Death of woman left homeless after losing job should 'never have happened'

More should have been done to prevent the death of a woman who ended up homeless and sleeping in a tent in Burton, councillors said. Credit: BPM Media

More should have been done to prevent the death of a woman who ended up homeless and sleeping in a tent in Burton, councillors said.

Area leaders in the town say the suicide of a woman who lost her job during the Covid pandemic and ended up homeless "should never have happened".

An inquest into her death heard that Angela Winter and her husband, Michael, lost their jobs as a result of the pandemic and then their home when they could no longer afford to pay their rent.

They ended up moving in with family in March 2021, but following disagreements, moved out and were forced onto the streets and were living in a tent by June 2021.

An urgent review of homeless services in Burton will take place after the death of Mrs Winter - who took a drugs overdose in June last year after being left unable to cope with the couple's dire situation any more.

The case shocked the country when it emerged the woman's distraught husband, who also ended up homeless with his wife, sat with her body for three days after being left devastated by her death.

An officer pictured at the scene Credit: BPM Media

The inquest heard Mrs Winter grew frustrated with their living conditions and following an argument with her husband stormed off.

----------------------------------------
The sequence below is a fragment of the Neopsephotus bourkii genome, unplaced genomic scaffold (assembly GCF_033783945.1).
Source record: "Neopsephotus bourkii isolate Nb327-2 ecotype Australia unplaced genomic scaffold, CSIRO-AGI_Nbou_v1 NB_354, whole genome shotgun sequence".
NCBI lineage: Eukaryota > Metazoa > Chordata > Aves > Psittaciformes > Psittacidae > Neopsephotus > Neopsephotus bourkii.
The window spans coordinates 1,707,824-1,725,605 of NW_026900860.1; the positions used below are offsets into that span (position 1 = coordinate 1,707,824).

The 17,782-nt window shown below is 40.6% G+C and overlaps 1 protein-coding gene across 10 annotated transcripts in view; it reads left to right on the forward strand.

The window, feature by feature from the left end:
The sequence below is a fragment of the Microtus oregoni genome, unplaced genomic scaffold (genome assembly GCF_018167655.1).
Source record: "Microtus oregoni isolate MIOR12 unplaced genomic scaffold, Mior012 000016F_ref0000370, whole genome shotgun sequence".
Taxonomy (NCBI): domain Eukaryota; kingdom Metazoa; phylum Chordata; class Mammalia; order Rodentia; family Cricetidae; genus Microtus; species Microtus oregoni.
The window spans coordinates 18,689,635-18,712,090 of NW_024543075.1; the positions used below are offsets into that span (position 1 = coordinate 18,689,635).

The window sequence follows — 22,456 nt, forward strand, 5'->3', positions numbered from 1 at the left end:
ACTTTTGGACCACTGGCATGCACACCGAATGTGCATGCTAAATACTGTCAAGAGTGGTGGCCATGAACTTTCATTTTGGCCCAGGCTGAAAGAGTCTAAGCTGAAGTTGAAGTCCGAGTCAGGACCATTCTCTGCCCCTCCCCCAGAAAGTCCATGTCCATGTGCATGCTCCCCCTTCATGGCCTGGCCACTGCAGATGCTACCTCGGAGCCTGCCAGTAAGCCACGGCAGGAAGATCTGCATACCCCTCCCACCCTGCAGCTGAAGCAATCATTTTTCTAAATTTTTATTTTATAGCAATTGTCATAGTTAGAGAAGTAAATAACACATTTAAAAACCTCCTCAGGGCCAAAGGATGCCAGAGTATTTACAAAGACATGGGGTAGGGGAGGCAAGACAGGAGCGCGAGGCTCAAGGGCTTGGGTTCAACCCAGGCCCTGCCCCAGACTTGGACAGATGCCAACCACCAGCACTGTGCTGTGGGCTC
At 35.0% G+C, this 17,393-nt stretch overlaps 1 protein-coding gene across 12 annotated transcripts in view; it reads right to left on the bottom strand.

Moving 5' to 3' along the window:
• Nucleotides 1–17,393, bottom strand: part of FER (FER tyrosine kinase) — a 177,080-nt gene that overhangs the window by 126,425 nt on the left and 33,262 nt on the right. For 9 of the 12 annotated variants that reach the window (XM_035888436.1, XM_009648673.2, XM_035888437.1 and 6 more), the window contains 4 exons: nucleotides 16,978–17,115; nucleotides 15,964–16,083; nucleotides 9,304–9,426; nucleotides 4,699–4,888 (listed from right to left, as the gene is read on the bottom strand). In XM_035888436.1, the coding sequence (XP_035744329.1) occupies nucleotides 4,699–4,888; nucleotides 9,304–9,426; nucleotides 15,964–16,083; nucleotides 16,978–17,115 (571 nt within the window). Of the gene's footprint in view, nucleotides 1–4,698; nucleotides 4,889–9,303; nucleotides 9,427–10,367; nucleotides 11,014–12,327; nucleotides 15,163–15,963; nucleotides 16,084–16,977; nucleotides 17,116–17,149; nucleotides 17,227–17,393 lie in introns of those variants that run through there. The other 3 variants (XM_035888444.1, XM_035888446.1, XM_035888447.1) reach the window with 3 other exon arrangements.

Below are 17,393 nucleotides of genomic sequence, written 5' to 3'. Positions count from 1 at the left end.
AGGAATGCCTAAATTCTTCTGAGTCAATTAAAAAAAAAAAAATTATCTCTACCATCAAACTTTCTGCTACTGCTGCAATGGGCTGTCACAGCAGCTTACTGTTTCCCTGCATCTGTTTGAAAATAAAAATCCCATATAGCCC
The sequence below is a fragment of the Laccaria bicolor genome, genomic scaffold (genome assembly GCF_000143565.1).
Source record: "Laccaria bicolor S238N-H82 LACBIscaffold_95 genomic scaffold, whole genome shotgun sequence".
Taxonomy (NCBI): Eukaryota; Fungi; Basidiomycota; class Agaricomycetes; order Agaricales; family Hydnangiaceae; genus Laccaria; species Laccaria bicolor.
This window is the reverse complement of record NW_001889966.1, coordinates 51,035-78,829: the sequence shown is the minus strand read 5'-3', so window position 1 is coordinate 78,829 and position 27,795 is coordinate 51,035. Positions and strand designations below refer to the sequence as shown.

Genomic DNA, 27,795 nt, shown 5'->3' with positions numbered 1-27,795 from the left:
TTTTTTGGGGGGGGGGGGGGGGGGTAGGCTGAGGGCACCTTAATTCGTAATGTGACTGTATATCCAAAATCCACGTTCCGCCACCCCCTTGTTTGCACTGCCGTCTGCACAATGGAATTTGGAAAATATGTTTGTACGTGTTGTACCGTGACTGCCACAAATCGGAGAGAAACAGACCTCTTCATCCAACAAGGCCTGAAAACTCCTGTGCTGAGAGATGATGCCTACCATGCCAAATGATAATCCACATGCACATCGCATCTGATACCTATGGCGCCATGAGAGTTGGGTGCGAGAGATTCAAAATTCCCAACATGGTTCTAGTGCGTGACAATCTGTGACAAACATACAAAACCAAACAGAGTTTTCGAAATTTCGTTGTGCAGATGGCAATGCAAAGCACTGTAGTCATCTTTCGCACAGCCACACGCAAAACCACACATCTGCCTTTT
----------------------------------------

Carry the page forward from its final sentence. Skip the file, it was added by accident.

He found her dead days later in a wooded copse at the back of Burton Library in the town centre and heartbroken he remained with her body for three days before calling the police.In his statement, Mr Winter told the inquest the couple had often been asked to leave areas where they camped in their tent and, at one point, were told to leave Branston Water Park.

News of Mrs Winter's upsetting death bought an outpouring of grief from people who said the couple had sadly "fallen through the cracks".Now a meeting, East Staffordshire Borough Council has been told by one councillor there had been a "serious mistake" which led to Mrs Winter's death and the authority needed to find out where improvements could be made to ensure such a tragic death "doesn't happen again", said Councillor Richard Grosvenor.He said: "There has been an error, a serious mistake which has led to this and scrutiny needs to find out where that is and to make improvement suggestions to make sure this doesn't happen again, and that needs to be done urgently."He was speaking when a motion was put forward by Councillor Deneice Florence-Jukes who called for an urgent review "to establish if the current practices and policies involved in delivering a service to rough sleepers are the best they can be and make any recommendations".

She said: "The frequency of outreach sweeps [searching for homeless people in the town] are every two weeks and there is a real chance people could be missed. The route of the sweeps needs revising. We want our service to be the best.She later added: "We need to look at the service we provide. This couple clearly weren't capable of being rough sleepers.